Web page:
After 10 years of chasing down bad guys and finding missing persons with Delta Police, Dezi isn’t quite used to retirement life yet.
“When I leave the house in the morning, she’s still looking up at me eagerly, saying – are we going,” says her handler Constable Jason Martens.
Dezi is a nine-year-old German Shepherd now living as a family dog, joining Marten’s other retired police dog named Tyson. Her last shift with Delta Police was on Dec. 28.
And boy, did she go out in style.
On her last night, Dezi nabbed a suspect in North Delta wanted on three warrants. She and Martens chased him through back yards and over fences before taking him down in a cul-de-sac.
|Dezi, right, joins Tyson in retirement. She’s now fighting over toys rather than chasing bad guys. (Photo submitted)
“She’s amazingly fast, but it’s time for her to retire while she’s still healthy,” said Martens, who is going back to frontline patrol work after 10 years with the RCMP-led Lower Mainland District Integrated Police Dog Service.
He’ll miss working with Dezi. True, his knees are worn down after a decade of hoisting 75 pound dogs over fences, but Martens said no matter how physically demanding things got, he never wanted to let Dezi down.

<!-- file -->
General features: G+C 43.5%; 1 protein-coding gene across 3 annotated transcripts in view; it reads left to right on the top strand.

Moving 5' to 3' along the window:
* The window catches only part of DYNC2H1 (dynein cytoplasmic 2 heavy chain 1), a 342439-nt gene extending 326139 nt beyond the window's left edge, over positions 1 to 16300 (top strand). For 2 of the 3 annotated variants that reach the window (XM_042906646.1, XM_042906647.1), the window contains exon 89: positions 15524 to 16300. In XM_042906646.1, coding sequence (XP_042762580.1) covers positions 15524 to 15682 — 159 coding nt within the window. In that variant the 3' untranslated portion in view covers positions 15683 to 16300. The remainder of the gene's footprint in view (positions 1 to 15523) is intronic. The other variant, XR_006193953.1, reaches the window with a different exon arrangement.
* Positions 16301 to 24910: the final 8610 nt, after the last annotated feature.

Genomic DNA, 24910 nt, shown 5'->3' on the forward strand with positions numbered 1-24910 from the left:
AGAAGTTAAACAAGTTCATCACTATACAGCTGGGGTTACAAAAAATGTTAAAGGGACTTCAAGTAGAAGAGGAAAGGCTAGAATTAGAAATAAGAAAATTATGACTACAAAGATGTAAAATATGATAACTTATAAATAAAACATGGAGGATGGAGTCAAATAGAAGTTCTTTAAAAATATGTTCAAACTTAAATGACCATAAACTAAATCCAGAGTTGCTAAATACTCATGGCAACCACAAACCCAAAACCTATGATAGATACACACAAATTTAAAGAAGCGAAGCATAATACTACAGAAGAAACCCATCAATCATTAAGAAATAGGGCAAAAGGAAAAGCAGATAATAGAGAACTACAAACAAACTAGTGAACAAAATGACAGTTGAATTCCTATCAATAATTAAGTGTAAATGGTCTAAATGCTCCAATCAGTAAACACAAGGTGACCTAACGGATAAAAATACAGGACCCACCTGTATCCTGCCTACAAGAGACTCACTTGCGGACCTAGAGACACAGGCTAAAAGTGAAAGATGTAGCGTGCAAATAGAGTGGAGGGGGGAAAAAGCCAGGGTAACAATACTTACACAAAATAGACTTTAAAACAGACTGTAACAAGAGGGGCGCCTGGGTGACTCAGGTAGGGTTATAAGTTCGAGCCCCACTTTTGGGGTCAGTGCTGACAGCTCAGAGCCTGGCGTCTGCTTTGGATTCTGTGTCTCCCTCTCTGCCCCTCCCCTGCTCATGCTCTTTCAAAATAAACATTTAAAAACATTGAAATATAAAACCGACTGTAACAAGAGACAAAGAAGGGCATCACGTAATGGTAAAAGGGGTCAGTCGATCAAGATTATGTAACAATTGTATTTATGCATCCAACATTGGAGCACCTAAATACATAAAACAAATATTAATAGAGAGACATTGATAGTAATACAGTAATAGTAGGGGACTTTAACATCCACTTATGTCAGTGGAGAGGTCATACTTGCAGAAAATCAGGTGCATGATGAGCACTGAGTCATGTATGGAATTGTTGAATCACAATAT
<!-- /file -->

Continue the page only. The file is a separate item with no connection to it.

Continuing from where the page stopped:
“It’s one of the best jobs in policing,” he said. “When you know your dog is on that track – there’s not many feelings like that.”
The duo has had many success stories.
Once they were called to find a suicidal person who ran away after police were called to find a person lying on the train tracks.
“Officers tried to apprehend him so they could safely bring him to hospital but he took off down the tracks,” said Martens. “It was dark, and they couldn’t find him so Dezi and I came to help. We were following the scent down the tracks and suddenly Dezi jutted into the bramble bushes, and gave me happy feet,” he explains.
A train was coming, so Martens said he believes they found the man just in time.
Another time, Martens and Dezi were called to help find a stolen truck and trailer. They found the truck – and the suspect unloading the tools.
“We were able to sneak in on our bellies in the field – I co-ordinated containment but the suspect was just getting into the truck and about to drive away before other officers could get in place,” said Martens. “I put Dezi over the barbed wire fence and she took off down the driveway – launched herself at the suspect before he even got the door shut.”
Police recovered thousands of dollars worth of stolen goods.
And even after all this time, Martens remains impressed by the accuracy of a police dog’s nose.
“Once we were called out to file involving a knife near a SkyTrain station,” he said. “We needed to find the knife but there was so much garbage and foot traffic. I gave her the search command and within 10 minutes she was indicating into a concrete flower pot. I don’t know if we could have found that knife without her.”